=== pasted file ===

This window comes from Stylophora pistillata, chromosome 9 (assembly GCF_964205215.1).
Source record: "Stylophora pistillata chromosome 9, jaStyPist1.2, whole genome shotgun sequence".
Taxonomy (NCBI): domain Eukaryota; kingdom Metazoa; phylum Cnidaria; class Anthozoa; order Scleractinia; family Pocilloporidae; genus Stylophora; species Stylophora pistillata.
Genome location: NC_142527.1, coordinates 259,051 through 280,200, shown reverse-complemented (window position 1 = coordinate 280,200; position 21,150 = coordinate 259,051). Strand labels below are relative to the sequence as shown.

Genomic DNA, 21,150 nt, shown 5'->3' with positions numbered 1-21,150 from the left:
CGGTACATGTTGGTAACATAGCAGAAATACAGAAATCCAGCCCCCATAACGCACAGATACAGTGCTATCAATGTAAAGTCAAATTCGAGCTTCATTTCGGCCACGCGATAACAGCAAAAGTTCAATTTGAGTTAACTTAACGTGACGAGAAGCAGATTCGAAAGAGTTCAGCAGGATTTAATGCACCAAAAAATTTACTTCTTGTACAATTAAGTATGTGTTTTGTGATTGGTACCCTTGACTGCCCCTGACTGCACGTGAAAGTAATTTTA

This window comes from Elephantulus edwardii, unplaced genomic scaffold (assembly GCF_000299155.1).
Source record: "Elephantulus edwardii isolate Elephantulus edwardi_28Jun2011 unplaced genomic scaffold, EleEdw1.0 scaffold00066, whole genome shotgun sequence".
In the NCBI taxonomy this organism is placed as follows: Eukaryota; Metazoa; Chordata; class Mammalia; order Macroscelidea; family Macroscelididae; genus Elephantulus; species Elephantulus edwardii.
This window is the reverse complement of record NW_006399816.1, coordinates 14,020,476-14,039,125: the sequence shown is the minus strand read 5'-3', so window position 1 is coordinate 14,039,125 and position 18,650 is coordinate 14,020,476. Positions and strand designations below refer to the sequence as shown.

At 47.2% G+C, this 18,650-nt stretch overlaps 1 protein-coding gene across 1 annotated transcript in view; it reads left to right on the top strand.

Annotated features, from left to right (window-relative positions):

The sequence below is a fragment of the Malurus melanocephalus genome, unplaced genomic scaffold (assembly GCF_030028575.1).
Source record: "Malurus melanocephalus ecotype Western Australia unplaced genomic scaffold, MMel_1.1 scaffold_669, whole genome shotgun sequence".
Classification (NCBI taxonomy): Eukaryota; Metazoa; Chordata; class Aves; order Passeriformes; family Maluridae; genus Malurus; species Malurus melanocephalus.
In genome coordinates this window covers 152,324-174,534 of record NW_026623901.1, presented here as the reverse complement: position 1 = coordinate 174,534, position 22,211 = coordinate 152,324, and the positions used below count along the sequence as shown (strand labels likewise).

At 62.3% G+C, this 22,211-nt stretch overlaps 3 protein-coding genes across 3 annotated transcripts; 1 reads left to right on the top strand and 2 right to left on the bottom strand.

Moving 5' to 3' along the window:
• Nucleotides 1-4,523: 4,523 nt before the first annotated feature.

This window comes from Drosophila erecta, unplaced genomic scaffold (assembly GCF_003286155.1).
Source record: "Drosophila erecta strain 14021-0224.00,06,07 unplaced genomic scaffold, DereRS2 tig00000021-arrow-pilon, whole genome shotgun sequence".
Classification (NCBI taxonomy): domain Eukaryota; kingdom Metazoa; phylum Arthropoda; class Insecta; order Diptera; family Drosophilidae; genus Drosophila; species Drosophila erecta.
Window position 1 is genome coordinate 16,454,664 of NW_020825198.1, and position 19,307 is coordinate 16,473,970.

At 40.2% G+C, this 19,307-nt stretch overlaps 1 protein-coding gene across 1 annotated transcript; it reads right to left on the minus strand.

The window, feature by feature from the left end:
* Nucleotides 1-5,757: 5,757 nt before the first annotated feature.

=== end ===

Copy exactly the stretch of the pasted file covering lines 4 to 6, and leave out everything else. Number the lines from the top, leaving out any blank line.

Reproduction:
Genome location: NC_142527.1, coordinates 259,051 through 280,200, shown reverse-complemented (window position 1 = coordinate 280,200; position 21,150 = coordinate 259,051). Strand labels below are relative to the sequence as shown.

Genomic DNA, 21,150 nt, shown 5'->3' with positions numbered 1-21,150 from the left:
CGGTACATGTTGGTAACATAGCAGAAATACAGAAATCCAGCCCCCATAACGCACAGATACAGTGCTATCAATGTAAAGTCAAATTCGAGCTTCATTTCGGCCACGCGATAACAGCAAAAGTTCAATTTGAGTTAACTTAACGTGACGAGAAGCAGATTCGAAAGAGTTCAGCAGGATTTAATGCACCAAAAAATTTACTTCTTGTACAATTAAGTATGTGTTTTGTGATTGGTACCCTTGACTGCCCCTGACTGCACGTGAAAGTAATTTTA